In one week, President Trump has transformed from a nonstop campaign-rally machine to a nearly invisible figure communicating mostly by tweet. Trump returned late Sunday from a 43-hour trip to Paris, where he sat out some big events and clashed with allies, and on Monday he ended his public day at 10:03 a.m., skipping the Veterans Day trip to Arlington National Cemetery every president since at least John F. Kennedy has made to lay a ceremonial wreath. On Tuesday, Trump's only public appearance was a brief showing at a Diwali ceremony, and he had Secretary of State Mike Pompeo meet with visiting King Abdullah II of Jordan.
Trump sent Vice President Mike Pence to the Asia Pacific Economic Conference (APEC) summit typically attended by presidents, potentially offending Asian leaders; canceled a trip to Colombia; and opted not to visit the U.S. troops he sent to the U.S.-Mexico border to protect a "caravan" he seems to have forgotten about. Maybe Trump is just tired, but White House officials and Trump allies say he's in a particularly sour mood amid a string of late Democratic victories in areas where he campaigned, looming investigations by House Democrats, expected indictments from Special Counsel Robert Mueller, and bad press from his France trip.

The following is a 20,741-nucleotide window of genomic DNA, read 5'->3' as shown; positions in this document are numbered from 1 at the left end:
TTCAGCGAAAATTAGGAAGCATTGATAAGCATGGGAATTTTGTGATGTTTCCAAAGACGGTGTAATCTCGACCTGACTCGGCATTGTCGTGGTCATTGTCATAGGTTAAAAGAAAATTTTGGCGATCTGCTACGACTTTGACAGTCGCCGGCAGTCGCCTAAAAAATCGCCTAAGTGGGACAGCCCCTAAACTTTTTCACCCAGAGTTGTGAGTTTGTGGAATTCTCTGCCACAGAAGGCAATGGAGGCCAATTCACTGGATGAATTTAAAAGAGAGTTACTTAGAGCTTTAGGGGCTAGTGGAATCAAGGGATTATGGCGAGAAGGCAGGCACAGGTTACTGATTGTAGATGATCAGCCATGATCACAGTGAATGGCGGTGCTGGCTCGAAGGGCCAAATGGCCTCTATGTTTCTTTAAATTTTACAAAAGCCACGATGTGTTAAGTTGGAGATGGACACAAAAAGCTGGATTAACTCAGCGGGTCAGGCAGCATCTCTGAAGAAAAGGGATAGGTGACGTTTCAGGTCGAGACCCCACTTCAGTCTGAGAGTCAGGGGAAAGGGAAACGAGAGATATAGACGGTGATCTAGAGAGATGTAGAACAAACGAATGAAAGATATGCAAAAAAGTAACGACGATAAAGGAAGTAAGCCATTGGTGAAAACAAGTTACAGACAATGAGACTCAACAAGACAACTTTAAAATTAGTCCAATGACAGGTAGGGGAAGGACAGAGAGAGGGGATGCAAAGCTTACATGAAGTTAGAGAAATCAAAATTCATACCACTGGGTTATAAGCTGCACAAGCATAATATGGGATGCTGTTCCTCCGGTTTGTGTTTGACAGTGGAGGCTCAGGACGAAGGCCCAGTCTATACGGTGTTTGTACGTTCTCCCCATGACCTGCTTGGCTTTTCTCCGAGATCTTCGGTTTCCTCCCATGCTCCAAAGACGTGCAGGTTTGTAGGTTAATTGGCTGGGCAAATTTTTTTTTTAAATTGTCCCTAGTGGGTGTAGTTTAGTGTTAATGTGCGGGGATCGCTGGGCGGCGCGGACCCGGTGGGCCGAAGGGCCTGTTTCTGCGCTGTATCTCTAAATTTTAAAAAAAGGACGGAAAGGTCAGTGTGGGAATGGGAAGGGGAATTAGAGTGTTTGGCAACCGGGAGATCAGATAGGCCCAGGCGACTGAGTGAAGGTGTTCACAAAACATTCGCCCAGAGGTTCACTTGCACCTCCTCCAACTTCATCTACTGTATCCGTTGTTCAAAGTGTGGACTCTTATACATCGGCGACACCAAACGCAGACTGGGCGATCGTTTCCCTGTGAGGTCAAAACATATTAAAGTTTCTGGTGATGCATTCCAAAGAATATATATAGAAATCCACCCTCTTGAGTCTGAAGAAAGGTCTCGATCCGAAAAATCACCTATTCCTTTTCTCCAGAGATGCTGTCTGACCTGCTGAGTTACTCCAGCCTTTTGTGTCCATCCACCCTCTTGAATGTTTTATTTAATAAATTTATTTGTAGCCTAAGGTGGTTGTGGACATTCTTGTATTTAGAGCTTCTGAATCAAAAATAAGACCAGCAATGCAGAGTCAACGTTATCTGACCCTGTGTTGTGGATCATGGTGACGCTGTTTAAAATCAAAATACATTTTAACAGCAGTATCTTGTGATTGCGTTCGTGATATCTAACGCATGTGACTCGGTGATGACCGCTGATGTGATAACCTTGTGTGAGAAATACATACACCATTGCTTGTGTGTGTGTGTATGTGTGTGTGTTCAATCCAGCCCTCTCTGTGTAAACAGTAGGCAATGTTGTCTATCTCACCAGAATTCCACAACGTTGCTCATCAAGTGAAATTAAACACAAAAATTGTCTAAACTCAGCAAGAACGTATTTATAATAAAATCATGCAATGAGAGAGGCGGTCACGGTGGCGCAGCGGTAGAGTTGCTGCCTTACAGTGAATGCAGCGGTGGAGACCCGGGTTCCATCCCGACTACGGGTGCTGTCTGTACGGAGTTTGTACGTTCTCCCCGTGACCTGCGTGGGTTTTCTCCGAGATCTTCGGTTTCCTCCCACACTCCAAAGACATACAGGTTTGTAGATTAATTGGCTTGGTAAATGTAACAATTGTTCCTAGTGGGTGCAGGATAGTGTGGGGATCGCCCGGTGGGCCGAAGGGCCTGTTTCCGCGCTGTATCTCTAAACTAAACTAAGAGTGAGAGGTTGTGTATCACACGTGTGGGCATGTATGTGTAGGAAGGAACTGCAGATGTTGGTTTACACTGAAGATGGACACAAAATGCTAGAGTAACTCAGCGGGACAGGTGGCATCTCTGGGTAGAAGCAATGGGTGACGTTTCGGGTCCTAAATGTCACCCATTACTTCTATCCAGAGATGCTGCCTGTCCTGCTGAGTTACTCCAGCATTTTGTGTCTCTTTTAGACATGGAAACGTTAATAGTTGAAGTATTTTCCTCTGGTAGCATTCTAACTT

"Trump has retreated into a cocoon of bitterness and resentment," the Los Angeles Times reports, citing multiple administration sources. "Behind the scenes, they say, the president has lashed out at several aides," sketching "a picture of a brooding president 'trying to decide who to blame' for Republicans' election losses, even as he publicly and implausibly continues to claim victory."
"It's like an episode of Maury," one former Trump aide told Politico. "The only thing that's missing is a paternity test." You can read more about Trump's "five days of fury" at The Washington Post and Los Angeles Times, and Politico has more on the mood in the White House. Peter Weber